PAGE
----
Below are some of the protections and rights provided to you as a servicemember by State and Federal Law. It is important to note that the rights and protections provided by the Servicemembers Civil Relief Act (SCRA), 50 USC App 3901, et seq., apply to active duty service under Title 10 and, for members of the National Guard, active service under Title 32 when authorized by the President or the Secretary of Defense for a period of more than 30 consecutive days for purposes of responding to a national emergency declared by the President and supported by Federal funds. The SCRA does not apply to Governor-ordered state military service by members of the National Guard. Michigan law, however, extends many of the SCRA rights and protections to state active service.
The SCRA allows you to break a lease when you go on active duty, if the lease was entered into before going on active duty. You may also terminate a lease entered into during military service if you receive orders for a permanent change of station or deployment for 90 days or more in support of a military operation. This protection covers leases of premises occupied, or intended to be occupied, by you or your dependents for a residential, professional, business, agricultural, or similar purpose.
In order to break your lease under the SCRA, you must make the request to your landlord in writing and include a copy of your orders. If you have a month-to-month lease, the earliest termination date is 30 days after the first date that the next payment is due. For example, if you give your notice to terminate on August 15, and the next rent payment is due on September 1, the termination is effective on September 31. For all other types of leases, the earliest termination date is the last day of the month.
If you and your spouse or other dependent have a joint lease, the landlord cannot hold your spouse/dependent to the lease when you terminate it. 50 USC App 3955.
The SCRA also gives you the right to terminate your automobile lease. If you are going on active duty for at least 180 days, you may request termination of an automobile lease that you entered into before going on active duty. The SCRA covers the lease of a motor vehicle used, or intended to be used, by you or your dependents for personal or business transportation.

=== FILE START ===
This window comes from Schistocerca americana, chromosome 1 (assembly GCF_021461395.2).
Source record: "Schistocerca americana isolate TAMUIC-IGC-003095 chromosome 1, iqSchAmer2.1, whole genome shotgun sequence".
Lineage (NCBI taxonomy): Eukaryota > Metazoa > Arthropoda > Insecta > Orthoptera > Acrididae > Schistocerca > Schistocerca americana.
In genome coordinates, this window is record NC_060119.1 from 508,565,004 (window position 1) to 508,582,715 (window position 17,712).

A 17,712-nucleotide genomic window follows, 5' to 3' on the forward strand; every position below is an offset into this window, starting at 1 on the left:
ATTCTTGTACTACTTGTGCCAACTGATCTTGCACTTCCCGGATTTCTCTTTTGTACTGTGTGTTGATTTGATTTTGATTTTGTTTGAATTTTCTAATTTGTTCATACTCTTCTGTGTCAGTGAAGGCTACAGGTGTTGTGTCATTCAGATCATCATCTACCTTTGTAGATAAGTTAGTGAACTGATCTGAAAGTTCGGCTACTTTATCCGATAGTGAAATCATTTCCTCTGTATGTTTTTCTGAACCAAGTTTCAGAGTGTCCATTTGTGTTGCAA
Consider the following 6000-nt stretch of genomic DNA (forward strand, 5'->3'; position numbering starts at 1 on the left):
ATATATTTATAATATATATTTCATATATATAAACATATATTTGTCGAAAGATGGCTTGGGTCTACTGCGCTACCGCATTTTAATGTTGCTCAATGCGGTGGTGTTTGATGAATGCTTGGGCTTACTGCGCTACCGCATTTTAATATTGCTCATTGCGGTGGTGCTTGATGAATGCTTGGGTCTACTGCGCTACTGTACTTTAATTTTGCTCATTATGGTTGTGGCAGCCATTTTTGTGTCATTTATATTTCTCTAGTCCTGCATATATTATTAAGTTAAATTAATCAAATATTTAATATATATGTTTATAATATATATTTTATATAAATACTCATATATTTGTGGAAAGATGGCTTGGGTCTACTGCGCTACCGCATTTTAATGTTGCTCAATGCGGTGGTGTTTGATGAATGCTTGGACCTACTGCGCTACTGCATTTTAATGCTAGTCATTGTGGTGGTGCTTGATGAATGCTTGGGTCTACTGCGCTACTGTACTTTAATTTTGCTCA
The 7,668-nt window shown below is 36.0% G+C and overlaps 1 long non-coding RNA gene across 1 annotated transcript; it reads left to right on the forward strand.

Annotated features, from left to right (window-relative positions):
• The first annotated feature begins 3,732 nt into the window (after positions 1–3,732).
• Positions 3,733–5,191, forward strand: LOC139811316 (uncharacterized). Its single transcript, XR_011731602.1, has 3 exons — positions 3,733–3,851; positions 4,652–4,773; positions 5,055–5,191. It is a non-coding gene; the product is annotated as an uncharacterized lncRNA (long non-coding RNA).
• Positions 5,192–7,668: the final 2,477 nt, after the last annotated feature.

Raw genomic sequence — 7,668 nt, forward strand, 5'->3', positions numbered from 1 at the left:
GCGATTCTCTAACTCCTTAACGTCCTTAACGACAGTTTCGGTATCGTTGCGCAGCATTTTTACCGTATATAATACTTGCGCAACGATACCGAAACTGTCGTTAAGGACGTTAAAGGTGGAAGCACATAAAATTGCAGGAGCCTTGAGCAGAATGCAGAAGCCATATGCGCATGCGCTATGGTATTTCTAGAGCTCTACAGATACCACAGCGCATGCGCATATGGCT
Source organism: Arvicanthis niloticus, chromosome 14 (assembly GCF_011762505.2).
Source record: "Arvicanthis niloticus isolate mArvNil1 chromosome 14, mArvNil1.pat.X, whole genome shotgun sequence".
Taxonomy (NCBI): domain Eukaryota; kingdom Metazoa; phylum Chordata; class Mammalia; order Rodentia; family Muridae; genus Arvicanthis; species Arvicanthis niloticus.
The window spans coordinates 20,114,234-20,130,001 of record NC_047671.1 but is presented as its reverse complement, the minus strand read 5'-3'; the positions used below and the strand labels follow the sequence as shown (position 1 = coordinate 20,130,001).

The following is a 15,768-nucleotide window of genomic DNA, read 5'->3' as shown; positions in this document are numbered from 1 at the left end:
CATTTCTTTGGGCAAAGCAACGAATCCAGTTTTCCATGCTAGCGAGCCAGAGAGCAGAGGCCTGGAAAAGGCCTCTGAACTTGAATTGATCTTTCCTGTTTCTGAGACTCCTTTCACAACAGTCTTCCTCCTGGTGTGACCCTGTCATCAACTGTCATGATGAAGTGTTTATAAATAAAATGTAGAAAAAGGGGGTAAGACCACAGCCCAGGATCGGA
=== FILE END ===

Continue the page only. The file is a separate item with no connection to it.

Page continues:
Your request to terminate must be in writing and must include a copy of your orders. After providing your termination, you have 15 days to return the vehicle to your lessor. Although the lessor may not charge you an early termination fee, you may be charged for excess wear, use, and mileage. 50 USC App 3955.
Like the SCRA, Michigan's Military Personnel Motor Vehicle Leasing Act, MCL 445.1011, et seq., permits a service member who is deployed on active duty for a period of 180 days or more, or the spouse of that service member, to terminate any motor vehicle lease. Unlike the SCRA, the Military Personnel Motor Vehicle Leasing Act extends the ability to terminate a lease to servicemembers who are on state active military duty by Order of the Governor.
If your military duty affects your ability to make your credit card, mortgage, or other loan payments, under the SCRA you may have your interest rate capped at 6% for the duration of your military service. This only addresses debts that you incurred individually, or jointly with your spouse, before coming on active duty.
Although this provisions only applies if the military duty affects your ability to pay your debts, the burden is on the creditor (the entity or person you owe money to) to obtain a court order if the creditor believes that your military duty does not materially affect your ability to make payments.
To qualify for the rate cap, you must provide written notice and a copy of your orders to your creditor within 180 days of your release from military service. Upon receipt of the notice, your creditor must reduce the interest rate to a maximum of 6% effective the first day of your active duty. Your monthly payments must be reduced by the amount saved in interest during the covered period and the amount of interest over 6% is deemed forgiven and cannot later be recovered by the creditor. 50 USC App 3937.
Under the SCRA, if you receive military orders to relocate for at least 90 days to a location that does not support your cell phone service contract, you may terminate that contract at any time without penalty. 50 USC App 3956.